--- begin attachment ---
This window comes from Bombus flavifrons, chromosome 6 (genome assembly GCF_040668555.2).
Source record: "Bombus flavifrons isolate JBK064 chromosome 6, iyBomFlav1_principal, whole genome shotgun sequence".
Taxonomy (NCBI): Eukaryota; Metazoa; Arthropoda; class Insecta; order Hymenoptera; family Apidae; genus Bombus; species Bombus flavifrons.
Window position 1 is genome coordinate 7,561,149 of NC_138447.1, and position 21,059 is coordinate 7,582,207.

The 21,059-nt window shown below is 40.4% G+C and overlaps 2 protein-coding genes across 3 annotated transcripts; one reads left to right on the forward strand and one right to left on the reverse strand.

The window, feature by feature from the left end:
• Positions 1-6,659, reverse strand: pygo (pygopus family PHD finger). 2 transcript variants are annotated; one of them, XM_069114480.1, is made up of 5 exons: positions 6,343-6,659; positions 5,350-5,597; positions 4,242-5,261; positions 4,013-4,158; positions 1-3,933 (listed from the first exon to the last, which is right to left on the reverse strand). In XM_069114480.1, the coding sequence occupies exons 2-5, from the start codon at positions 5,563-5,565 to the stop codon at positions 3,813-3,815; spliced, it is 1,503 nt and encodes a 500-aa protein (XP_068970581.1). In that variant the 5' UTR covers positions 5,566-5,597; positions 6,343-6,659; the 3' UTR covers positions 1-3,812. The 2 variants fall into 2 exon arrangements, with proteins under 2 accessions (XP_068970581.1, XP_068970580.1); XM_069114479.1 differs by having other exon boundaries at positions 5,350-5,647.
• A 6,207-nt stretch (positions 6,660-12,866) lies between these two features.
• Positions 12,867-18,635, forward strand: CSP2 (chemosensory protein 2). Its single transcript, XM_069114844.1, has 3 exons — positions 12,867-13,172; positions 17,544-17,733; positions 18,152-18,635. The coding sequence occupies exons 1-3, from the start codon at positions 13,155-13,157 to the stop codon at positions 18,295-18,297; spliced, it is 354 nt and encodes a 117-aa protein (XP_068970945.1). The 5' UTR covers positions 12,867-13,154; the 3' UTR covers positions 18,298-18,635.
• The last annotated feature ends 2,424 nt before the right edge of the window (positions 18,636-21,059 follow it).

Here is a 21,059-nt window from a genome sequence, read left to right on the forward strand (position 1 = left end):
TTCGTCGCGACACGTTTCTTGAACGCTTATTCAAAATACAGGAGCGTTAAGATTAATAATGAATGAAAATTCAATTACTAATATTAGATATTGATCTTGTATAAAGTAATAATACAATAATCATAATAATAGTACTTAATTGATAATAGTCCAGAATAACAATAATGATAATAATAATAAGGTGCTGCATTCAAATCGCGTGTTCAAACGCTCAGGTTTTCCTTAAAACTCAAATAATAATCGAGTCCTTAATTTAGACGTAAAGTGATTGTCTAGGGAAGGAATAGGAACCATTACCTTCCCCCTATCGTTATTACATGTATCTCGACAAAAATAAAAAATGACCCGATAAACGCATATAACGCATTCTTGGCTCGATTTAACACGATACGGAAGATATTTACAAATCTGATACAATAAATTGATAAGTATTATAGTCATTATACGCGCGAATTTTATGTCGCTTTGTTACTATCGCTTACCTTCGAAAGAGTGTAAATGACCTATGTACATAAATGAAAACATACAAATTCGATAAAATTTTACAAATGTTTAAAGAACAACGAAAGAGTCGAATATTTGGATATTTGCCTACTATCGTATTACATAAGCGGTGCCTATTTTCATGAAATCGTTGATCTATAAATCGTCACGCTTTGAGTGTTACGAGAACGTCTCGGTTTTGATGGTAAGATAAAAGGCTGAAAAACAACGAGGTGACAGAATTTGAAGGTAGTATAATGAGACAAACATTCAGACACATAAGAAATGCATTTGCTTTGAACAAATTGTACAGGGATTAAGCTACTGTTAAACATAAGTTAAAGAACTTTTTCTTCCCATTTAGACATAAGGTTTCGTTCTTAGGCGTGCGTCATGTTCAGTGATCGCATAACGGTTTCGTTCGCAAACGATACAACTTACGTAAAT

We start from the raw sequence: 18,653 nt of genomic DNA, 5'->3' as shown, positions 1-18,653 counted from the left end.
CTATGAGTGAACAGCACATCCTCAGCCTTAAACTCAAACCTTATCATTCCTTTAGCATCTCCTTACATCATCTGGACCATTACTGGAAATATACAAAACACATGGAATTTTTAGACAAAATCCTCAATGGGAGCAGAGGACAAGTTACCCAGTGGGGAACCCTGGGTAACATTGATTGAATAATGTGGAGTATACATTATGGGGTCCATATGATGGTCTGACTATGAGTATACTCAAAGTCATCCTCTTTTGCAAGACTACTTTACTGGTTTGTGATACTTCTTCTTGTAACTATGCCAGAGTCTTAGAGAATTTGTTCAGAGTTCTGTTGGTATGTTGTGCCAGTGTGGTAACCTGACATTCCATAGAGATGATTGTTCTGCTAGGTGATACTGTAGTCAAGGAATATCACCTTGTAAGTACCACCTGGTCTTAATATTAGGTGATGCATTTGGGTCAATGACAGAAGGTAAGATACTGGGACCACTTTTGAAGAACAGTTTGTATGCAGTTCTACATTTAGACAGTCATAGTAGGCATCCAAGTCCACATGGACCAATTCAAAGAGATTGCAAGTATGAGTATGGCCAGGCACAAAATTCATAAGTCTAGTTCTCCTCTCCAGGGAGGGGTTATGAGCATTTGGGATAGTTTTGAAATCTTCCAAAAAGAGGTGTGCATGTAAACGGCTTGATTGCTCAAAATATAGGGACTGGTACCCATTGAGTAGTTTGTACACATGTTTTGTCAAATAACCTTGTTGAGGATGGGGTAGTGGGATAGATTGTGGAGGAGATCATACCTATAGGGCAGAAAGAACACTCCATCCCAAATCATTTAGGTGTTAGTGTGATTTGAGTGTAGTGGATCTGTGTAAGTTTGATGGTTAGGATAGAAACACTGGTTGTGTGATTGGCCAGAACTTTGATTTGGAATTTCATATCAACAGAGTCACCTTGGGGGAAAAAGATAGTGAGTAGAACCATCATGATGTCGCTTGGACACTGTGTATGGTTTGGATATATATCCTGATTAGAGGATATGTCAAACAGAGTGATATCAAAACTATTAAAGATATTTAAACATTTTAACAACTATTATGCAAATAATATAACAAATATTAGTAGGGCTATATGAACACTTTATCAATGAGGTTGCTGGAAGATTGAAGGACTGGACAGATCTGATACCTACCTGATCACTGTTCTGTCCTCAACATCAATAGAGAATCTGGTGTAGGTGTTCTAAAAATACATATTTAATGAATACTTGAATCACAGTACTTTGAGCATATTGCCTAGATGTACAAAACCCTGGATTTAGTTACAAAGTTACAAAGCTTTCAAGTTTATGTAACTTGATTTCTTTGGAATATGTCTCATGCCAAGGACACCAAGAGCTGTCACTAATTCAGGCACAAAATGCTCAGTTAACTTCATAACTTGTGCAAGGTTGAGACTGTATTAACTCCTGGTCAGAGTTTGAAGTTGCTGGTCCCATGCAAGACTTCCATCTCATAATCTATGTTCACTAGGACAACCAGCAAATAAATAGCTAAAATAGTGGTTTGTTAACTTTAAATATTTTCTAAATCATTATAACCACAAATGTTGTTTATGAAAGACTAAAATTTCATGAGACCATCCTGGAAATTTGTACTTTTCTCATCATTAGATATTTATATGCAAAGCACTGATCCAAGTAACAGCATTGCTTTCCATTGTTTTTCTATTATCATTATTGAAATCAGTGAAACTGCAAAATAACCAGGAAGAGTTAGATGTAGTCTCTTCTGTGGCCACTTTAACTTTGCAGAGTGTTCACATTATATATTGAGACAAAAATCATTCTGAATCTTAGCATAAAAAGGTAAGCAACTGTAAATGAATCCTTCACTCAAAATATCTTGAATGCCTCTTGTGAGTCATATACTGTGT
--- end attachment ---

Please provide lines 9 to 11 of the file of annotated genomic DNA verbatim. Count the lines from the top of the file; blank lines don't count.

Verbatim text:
• Positions 12,867-18,635, forward strand: CSP2 (chemosensory protein 2). Its single transcript, XM_069114844.1, has 3 exons — positions 12,867-13,172; positions 17,544-17,733; positions 18,152-18,635. The coding sequence occupies exons 1-3, from the start codon at positions 13,155-13,157 to the stop codon at positions 18,295-18,297; spliced, it is 354 nt and encodes a 117-aa protein (XP_068970945.1). The 5' UTR covers positions 12,867-13,154; the 3' UTR covers positions 18,298-18,635.
• The last annotated feature ends 2,424 nt before the right edge of the window (positions 18,636-21,059 follow it).

Here is a 21,059-nt window from a genome sequence, read left to right on the forward strand (position 1 = left end):